Health Care—new medical devices, organ or tissue transplantation, drugs causing immunosuppression, wide spread use of antibiotics

Food Production—sources of food, globalization of food supplies, changes in food processing and supplies

Human Behavior—sexual behavior, drug use, travel, diet, outdoor recreation, use of childcare facilities

Environmental—deforestation/reforestation, changes in water seco-systems, flood/drought, famine, global changes (warming, cooling)

Public Health—curtailment or reduction in prevention programs, inadequate communicable disease infrastructure surveillance, lack of trained personnel (epidemiologists, laboratory scientists, vector and rodent control specialists)

Microbial Adaptation—changes in virulence and toxin production, development of drug resistance, microbes as co-factors to chronic disease

 

Prompt:

Write a summary of what is currently known about the 2019-CoV virus.  Where did it begin?  When did it begin?  What are the symptoms?  How is it spread?  Where has the virus spread to (detection)?  How many cases have been reported (incidence)?  What is the mortality rate?  What populations have been impacted?  Who are most at risk?  Why are they at risk? What screening is currently taking place to control the outbreak? What is the current recommended treatment?  Why is it important to know if persons who have initially become ill have been near a food market where animals are kept (either alive or dead)?

In your response for this week, address the 7 categories that are listed above as they relate to the 2019-NCoV virus.   

Use the following guidelines for grading as you write your responses.

RN to BSN Weekly Discussions Guidelines & Grading Rubric 42018 (1).docx

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1) Discuss some common causes for coding errors and the preventative measures you can use to avoid them.

2) What are some other measures you can add to the list that might not be in the course materials?

3) What is the Fraud and Abuse Control Program? What is the HHS OIG and what is it’s major concern?  (Be sure to watch the video below.)

Please review the discussion board rubric found under “Start Here”.

 Use in-text citations appropriately and provide full citations for your initial post and at least one of your response posts.  One of your citations needs to be outside of your text.  

The idea is that you would not only comment on your classmate’s post but also do some additional research furthering the discussion.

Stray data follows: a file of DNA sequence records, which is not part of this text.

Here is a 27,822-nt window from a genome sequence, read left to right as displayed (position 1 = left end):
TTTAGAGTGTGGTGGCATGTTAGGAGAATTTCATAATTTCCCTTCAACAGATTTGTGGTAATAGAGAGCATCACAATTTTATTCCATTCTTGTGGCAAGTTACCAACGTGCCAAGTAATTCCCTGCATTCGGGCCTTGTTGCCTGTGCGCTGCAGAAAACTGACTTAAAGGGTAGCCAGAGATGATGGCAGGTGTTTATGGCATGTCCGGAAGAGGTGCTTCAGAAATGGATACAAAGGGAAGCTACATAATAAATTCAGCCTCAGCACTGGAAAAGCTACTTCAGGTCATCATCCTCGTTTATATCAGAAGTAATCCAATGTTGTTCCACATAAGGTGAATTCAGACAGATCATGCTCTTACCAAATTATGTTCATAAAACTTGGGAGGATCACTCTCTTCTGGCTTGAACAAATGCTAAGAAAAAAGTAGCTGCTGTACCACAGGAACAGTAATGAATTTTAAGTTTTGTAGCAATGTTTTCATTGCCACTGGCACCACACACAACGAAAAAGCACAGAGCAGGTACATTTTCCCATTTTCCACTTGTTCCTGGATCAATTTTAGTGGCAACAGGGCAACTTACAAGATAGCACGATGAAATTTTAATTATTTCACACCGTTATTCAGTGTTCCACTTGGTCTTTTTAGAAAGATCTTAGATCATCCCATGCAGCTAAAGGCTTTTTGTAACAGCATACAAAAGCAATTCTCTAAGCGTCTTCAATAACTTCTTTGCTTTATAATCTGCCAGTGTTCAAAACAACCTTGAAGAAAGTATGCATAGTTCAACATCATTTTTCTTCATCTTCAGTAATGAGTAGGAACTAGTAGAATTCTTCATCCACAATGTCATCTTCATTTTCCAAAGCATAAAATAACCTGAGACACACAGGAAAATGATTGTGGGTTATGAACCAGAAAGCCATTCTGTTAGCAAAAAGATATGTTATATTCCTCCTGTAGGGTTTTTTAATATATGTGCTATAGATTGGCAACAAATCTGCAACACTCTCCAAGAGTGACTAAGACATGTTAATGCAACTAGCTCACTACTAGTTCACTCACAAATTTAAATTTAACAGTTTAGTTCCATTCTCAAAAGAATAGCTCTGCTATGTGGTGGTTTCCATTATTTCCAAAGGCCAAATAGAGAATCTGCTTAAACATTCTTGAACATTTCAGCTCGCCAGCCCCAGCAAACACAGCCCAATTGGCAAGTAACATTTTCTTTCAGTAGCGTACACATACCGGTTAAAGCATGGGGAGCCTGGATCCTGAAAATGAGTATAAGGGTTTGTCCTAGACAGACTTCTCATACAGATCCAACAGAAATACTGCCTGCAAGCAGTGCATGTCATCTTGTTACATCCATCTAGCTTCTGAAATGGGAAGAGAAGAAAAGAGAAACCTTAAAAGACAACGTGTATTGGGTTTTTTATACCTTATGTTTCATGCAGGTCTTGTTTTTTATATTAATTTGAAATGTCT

To begin discussing in this forum, click the forum title, “Week 3 Discussion”. Then, click Create Thread on the Action Bar to post your initial reply. To reply to a fellow participant, click the title of the initial post, then click Reply.

Quetsy Garcia

discussion week 3

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Total views: 1 (Your views: 1)

  1. These are some of the most common causes for coding errors:
  • Incorrect coding
  • Upcoding
  • Unbundling of services
  • Billing for medically unnecessary services
  • Billing for services not covered under health plan
  • Duplicate billing
  1. What are some other measures you can add to the list that might not be in the course materials?
  • Reviewing to assure there is no incorrect information for the patient (name, sex, date of birth, insurance ID information, etc.)
  • Assuring insurance provider information is accurate (policy numbers, address, contact information, etc.)
  • Inputting the wrong codes or confusing codes such as CPT codes, point of service codes, or ICD-9-CM codes
  • Entering too few or too many digits for ICD-9-CM codes
  • Inputting mismatched treatment and diagnostic codes
  • Forgetting to input codes at all for services performed by a physician or another healthcare official
  • Not having access to EOBs on denied claims
  • Not verifying a patient’s insurance coverage
  1. What is the Fraud and Abuse Control Program? What is the HHS OIG and what is it’s main concern?
  • HHS is a Fraud and Abuse Control Program
  • OIG carries out nationwide audits and investigations. They have the authority to investigate basically any healthcare facility.
  • There primarily concern is to make sure business comply with principles of business practice and avoid healthcare providers committing fraud.

Aalseth, P. Second Edition Medical Coding 2015

http://www.medicalbillingandcodingonline.com/medical-billing-errors/

Dorothy Browning

week 3 discussion

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Total views: 7 (Your views: 1)

Coding Errors